Shale gas calling: Could New York follow Pennsylvania’s lead?

If New York emulated Pennsylvania by using hydraulic fracturing to gain access to vast sources of natural gas from shale, it would galvanize economic growth in the Empire State and add $8 billion in income for upstate New Yorkers, according to a new study by the Empire Center for New York State Policy, a project of the Manhattan Institute for Policy Research.

To put it another way, residential income in the 28 New York counties above the natural gas-rich Marcellus Shale could jump 15 percent, the study’s authors said. Here’s why:

New natural gas production spurred by hydraulic fracturing would constitute an in-state energy supply, attracting more manufacturing back to the state.

The Manhattan Institute study justifies its heady projections for New York by analyzing the economic benefits that a boost in natural gas supplies from shale provided to Pennsylvania.

In the Keystone State, where nearly 5,000 wells have been drilled in the last decade, economic growth correlates positively with the number of wells in that area.

  • Pennsylvania counties with shale gas wells had more economic growth than counties without wells.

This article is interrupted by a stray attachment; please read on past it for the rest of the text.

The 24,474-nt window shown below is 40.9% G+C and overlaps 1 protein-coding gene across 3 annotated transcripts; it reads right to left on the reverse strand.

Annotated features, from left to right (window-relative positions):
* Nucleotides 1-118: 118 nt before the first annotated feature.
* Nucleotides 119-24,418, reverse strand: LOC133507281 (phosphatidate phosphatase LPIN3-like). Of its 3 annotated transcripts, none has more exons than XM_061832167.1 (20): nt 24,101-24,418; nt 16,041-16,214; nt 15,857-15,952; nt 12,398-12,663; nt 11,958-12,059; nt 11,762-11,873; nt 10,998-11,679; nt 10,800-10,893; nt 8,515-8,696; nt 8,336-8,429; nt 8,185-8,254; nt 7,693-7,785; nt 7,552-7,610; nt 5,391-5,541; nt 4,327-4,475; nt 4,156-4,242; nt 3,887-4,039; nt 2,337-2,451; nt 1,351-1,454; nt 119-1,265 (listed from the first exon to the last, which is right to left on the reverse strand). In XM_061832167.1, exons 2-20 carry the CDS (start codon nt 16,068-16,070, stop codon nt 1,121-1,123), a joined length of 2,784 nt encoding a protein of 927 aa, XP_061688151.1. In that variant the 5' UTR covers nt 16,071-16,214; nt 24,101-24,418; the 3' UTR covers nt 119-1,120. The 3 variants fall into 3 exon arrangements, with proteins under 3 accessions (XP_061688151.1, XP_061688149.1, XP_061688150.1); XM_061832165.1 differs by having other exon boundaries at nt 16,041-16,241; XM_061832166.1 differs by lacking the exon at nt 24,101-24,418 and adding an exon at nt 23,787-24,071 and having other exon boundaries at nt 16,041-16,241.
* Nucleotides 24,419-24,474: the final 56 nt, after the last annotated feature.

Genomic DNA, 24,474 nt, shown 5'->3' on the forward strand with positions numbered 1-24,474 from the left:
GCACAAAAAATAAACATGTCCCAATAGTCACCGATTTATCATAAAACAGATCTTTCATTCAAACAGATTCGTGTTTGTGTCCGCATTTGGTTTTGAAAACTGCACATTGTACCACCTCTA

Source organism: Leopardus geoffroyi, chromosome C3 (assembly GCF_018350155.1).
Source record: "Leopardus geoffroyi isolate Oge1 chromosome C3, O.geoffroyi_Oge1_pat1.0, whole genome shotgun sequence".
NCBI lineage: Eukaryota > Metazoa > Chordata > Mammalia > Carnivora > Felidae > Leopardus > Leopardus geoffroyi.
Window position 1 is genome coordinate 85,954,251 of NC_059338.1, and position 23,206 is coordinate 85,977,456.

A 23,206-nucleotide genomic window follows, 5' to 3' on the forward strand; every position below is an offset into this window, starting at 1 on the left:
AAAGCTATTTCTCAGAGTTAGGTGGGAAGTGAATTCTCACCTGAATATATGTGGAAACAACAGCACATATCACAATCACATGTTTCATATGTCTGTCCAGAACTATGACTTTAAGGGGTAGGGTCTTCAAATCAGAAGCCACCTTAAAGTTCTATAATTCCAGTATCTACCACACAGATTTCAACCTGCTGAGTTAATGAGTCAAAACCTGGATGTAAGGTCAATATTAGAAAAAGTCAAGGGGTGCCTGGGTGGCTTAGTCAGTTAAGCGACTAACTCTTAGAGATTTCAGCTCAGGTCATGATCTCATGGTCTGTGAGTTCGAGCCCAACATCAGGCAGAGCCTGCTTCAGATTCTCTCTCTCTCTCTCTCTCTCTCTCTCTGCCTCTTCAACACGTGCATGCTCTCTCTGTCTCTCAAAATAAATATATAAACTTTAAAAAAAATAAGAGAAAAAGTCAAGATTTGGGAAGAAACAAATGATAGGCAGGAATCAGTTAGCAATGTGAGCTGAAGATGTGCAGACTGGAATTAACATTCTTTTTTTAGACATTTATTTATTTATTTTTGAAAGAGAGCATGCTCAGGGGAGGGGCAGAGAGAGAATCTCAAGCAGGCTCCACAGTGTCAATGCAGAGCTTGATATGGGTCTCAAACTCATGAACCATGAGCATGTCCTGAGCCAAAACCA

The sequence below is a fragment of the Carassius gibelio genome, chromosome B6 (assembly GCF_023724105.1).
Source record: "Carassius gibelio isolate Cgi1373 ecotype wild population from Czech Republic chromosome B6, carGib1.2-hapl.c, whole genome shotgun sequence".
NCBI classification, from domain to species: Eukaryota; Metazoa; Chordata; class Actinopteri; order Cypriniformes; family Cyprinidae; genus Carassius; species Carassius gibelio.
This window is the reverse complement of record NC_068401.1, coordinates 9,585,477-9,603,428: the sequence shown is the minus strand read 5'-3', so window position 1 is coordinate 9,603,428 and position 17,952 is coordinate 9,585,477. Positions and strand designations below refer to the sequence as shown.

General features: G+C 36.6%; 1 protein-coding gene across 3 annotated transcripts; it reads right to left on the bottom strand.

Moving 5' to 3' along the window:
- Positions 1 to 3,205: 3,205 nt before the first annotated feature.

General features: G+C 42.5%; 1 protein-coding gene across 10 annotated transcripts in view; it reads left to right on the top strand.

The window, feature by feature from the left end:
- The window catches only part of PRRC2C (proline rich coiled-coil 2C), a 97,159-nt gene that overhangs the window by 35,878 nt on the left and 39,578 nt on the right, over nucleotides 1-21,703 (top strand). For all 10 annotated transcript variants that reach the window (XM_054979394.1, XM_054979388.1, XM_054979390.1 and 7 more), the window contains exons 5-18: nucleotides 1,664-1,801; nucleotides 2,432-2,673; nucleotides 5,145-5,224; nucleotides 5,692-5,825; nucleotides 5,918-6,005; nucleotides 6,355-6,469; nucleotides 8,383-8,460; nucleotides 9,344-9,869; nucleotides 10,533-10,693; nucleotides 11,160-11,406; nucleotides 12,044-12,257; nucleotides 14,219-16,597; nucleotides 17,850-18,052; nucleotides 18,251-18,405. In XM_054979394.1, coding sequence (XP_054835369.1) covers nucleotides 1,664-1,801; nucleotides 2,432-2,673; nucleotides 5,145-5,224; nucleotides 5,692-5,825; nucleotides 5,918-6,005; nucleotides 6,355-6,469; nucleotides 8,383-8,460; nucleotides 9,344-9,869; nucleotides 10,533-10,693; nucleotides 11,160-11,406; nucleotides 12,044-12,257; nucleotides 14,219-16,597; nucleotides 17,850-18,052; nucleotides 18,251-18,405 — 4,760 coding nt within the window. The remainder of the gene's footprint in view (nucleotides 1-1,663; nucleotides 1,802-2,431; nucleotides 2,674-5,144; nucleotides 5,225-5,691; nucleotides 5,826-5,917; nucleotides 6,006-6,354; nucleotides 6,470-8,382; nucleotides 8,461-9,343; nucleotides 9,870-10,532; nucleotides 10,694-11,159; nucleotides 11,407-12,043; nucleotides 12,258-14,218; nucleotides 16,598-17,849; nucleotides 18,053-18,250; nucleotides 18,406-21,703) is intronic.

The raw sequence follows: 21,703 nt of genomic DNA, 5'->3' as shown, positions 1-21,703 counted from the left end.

• Counties with more than 200 wells also added jobs at a 7 percent annual rate during these four years, whereas areas with no drilling or just a few wells faced a 3 percent decrease in jobs.
  • Between 2007 and 2011, per-capita income rose by 19 percent in Pennsylvania counties with more than 200 wells, by 14 percent in counties with 20 to 200 wells, and by 12 percent in counties with fewer than 20 wells.
  • In counties that did not produce natural gas from shale, income rose only 8 percent. Counties with the lowest per capita incomes experienced the most rapid growth.

Like Pennsylvania, New York would enjoy greater growth even with minimal development of natural gas, Diana Furchtgott-Roth, a senior fellow at the Manhattan Institute, explained in a recent commentary:

A New York county that permitted the drilling of a mere 20 wells could, in a four-year period, see per capita income rise 3 percent more than it would have if no wells had been drilled. New York’s towns can see immediate and concrete benefits in hydrofracturing wells: more money in resident’s pockets, more tax revenue for the state.

The benefits of abundant and affordable supplies of natural gas will be just one of a number of topics at an energy event on May 21 in Albany sponsored by ACC, the New York State Chemical Alliance and the Business Council of New York State Inc.

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